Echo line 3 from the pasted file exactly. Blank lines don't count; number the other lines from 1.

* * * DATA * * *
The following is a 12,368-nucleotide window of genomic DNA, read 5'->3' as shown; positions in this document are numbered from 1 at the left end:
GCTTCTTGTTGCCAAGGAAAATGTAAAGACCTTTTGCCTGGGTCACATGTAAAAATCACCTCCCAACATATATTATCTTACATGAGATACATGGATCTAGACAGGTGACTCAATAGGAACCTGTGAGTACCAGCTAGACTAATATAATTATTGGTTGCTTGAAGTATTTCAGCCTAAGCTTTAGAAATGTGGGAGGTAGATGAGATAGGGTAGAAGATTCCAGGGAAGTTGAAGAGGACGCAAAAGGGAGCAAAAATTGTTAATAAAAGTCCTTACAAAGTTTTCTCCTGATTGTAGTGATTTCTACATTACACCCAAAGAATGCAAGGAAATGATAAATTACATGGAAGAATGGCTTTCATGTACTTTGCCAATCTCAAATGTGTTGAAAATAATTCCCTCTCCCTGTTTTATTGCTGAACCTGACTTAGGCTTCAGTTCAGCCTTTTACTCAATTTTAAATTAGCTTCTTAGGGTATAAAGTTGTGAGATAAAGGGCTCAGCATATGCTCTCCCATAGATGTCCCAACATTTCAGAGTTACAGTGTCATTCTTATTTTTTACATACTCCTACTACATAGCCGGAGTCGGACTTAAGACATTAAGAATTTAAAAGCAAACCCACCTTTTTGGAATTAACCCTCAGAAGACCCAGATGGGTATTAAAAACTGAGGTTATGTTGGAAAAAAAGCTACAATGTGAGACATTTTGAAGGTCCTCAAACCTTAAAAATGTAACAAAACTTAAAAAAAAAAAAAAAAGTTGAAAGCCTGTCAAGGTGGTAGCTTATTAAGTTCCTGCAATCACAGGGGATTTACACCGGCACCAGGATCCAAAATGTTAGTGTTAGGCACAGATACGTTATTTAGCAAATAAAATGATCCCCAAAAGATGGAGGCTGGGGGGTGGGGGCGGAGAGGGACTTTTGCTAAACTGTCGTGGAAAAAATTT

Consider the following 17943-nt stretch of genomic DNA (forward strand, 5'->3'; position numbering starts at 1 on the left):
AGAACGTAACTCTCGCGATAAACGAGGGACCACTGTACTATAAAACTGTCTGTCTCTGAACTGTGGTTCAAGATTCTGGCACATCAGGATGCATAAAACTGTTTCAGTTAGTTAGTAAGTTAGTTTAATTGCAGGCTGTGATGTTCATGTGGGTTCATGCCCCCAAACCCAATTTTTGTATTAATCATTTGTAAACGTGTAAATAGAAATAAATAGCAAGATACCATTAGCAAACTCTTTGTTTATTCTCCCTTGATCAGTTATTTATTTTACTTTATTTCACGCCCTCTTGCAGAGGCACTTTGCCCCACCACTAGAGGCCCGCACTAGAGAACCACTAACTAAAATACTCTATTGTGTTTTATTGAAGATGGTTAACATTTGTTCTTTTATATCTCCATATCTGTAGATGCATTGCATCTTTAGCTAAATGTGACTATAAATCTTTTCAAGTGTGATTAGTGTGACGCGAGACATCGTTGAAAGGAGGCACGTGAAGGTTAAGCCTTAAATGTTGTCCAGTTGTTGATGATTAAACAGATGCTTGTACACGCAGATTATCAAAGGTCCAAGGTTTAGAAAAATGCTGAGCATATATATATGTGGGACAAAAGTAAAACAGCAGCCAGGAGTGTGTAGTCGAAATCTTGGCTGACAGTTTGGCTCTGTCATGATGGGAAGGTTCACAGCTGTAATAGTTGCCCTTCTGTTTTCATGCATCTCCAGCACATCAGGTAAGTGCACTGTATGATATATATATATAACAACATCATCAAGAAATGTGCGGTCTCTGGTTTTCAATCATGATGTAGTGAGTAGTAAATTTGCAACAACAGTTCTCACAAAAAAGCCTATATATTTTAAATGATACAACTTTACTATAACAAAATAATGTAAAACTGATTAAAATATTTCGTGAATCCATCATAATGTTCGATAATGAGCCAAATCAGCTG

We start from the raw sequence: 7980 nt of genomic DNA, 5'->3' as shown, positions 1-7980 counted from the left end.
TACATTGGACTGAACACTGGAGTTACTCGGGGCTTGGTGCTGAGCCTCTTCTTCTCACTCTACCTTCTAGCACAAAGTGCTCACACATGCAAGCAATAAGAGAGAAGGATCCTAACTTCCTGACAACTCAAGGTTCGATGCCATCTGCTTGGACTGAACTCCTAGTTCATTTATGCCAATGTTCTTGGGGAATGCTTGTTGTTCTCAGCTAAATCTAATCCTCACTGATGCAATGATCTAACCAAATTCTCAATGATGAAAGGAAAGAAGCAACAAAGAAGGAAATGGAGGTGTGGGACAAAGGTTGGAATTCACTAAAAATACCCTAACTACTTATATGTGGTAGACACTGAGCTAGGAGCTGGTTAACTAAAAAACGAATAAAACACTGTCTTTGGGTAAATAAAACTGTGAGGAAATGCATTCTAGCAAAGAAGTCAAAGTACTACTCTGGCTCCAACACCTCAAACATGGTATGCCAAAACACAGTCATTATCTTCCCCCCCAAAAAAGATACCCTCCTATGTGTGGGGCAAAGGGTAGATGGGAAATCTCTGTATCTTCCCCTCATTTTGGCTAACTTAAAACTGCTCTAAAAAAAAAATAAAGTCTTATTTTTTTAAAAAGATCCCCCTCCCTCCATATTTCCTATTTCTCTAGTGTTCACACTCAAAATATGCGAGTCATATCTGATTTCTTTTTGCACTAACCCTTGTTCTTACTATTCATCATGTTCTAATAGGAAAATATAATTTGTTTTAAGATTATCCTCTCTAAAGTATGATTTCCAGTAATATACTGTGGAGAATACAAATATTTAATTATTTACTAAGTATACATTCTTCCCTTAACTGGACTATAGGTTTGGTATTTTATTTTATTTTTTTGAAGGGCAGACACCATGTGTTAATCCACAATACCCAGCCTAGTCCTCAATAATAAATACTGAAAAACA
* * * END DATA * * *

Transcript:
Consider the following 17943-nt stretch of genomic DNA (forward strand, 5'->3'; position numbering starts at 1 on the left):